Again…I promise I enjoyed talking with you even if I missed you here–I probably just did not grab your business card. PLEASE leave me a comment so I can follow you and stay in touch!
I do not write at this blog very often so if you want to keep in touch with me, you are probably better off checking out my education blog, Naturally Educational, or my mom lifestyle blog, Mamanista, or following me on Twitter or friending me on facebook.
For those I missed at the conference…should you be in New York again, please look me up! Or if anyone heads out to the East End of Long Island, I’ll take you on a wine and local cheese tour!
I hadn’t heard about the birds of a feather lunches at registration–I would have liked those more prominently featured so I could have signed up. I also liked the “speed-dating” idea. I would have been interested to see that happen more formally.
Change Agents? How About an Ethical Sponsorship Policy?
The change agents sessions were a big highlight of the session which brings me to one of the biggest downsides of BlogHer ’10 for me. A number of bloggers I really respect and wished to meet chose not to attend due to the sponsorship of two Nestle brand affiliates. One of the panels that specifically addressed radical blogging was (at least to my eyes and the eyes of at least one other audience member) all white. An African-American conservative blogger backed out after hearing of Nestle’s sponsorship.
Ideally, I would like to see BlogHer form a committee, similar to the one that sets speaker policies, to develop ethical sponsor guidelines. I may not agree with the guidelines created but the idea that BlogHer would take all sponsors is concerning to me. Ultimately, it is an issue of the tone BlogHer wishes to set for its community. You can still be inclusive while saying that a basic concept of ethics is at the heart of our community.
The committee could also assist in filling the conference sponsor roster with companies that meet the guidelines, with the understanding that BlogHer reserves the right to add additional sponsors if the goal cannot be met by a certain deadline. I would be willing to volunteer as part of this committee.
Or a Session-Only Ticket?
Annie of PhDinParenting proposed that those of us concerned but still attending donate the Nestle-subsidized portion of our tickets (or the entirety, if possible) to a relevant charity. I do think that those who were speaking, or even just supporting those speaking, or working for positive companies and charities, did do more good than the harm of them accepting a small portion of Nestle’s largess. BlogHer already has an “unsubsidized” ticket price listed but I do not support that option for a few reasons. One, it makes ethics the province of the wealthy. Two, it will not change sponsorship policies and any person’s increased payment won’t influence BlogHer not to accept money from unethical companies. Three, subsidized or not we are still benefiting from all the sponsors.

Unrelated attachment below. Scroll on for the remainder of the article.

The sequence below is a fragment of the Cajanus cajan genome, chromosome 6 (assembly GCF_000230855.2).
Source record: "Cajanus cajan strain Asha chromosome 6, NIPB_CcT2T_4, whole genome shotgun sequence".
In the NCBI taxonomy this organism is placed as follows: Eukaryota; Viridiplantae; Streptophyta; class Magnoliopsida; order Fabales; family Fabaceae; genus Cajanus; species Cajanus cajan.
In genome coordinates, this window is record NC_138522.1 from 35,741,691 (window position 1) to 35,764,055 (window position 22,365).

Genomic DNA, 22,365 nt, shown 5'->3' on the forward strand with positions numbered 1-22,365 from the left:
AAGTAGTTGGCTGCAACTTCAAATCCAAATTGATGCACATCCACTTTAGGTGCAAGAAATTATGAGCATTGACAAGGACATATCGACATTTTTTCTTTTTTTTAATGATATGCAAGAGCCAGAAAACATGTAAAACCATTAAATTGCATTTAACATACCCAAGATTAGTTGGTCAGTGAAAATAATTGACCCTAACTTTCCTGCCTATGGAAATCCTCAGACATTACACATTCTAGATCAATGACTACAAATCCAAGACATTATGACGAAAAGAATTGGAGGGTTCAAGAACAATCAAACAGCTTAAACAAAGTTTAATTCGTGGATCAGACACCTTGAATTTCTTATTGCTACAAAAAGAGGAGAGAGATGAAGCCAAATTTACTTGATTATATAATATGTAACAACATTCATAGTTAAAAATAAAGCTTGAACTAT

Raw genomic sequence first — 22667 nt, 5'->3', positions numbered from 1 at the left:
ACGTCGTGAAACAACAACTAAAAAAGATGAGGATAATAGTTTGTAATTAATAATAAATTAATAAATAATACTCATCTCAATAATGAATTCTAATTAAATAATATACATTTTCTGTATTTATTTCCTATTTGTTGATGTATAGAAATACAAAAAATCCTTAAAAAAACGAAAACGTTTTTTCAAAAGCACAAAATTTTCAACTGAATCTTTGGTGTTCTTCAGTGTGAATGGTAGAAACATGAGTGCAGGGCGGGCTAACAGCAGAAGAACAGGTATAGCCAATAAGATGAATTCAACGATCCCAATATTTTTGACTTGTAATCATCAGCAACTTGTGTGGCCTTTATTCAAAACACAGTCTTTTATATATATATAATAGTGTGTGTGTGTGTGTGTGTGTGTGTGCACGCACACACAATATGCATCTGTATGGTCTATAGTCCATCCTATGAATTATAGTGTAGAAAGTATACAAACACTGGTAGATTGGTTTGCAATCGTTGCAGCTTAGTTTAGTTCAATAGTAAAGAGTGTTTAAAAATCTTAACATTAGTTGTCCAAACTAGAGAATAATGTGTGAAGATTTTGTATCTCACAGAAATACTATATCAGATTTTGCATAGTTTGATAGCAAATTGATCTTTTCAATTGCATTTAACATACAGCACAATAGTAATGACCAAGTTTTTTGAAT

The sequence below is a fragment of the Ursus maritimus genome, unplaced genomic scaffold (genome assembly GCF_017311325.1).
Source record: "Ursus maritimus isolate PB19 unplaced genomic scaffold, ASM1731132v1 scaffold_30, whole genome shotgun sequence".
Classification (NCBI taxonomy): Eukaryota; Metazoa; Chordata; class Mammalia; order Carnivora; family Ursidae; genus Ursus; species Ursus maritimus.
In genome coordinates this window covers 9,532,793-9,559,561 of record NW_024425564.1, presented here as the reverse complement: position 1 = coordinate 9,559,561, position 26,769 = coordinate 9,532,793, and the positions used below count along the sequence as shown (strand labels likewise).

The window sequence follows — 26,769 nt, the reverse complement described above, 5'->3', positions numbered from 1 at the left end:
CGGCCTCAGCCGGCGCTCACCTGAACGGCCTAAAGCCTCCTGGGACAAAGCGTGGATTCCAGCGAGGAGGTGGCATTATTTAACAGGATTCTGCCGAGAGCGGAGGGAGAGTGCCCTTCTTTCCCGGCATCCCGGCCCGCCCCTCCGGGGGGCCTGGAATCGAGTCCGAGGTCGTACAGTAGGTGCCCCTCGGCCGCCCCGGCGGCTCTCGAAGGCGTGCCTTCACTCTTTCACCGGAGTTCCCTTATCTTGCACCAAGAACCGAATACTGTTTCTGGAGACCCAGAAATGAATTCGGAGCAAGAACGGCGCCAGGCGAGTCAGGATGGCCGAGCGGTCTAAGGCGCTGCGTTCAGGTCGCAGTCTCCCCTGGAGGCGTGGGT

If an ethical sponsorship policy is too great a change in one year, how about instead of offering an “unsubsidized” ticket, offer a session and keynote speeches only ticket? Asking people to pay more is not the only way to allow them to vote with their wallets. They can also accept less “value” for the same price. No meals, no parties, no expo hall. This way, bloggers who still want to go to hear the inspiring talks can do so with minimal contact with sponsors.
Session Hashtags and Speaker Twitter IDs?
Another session-related suggestion I have is to have one of the slides in the slide show list: the name of the speakers, their blogs, their Twitter IDs, and the hashtag for the session. I had trouble catching the names of the bloggers and even when I did (or remembered my program to look them up) I did not always know their Twitter names or blogs. And when tweeting I just made up a hashtag but I think having an official one would be helpful for the speakers, attendees, those not attending, and the conference in general.
Explore Your Host City!
I spent a lot of time convincing people that midtown West is not really Manhattan and lucked into finding Amy and Heather who were eager to explore. We took the subway down to the Village and seeing the delight of my blogging friends was a real highlight for me.
I don’t mean any of these suggestions to imply that I don’t have the greatest admiration for all of the hard work that goes into the many moving pieces of this conference — or that I did not have a fabulous time!
I was so impressed by how I could just walk into the banquet hall and sit down with any group and be instantly welcomed.
There were so many fascinating conversations and such great camaraderie–it was a great way to recharge my blogging engine. I left BlogHer wanting to use my online voice even more to build community and to help others.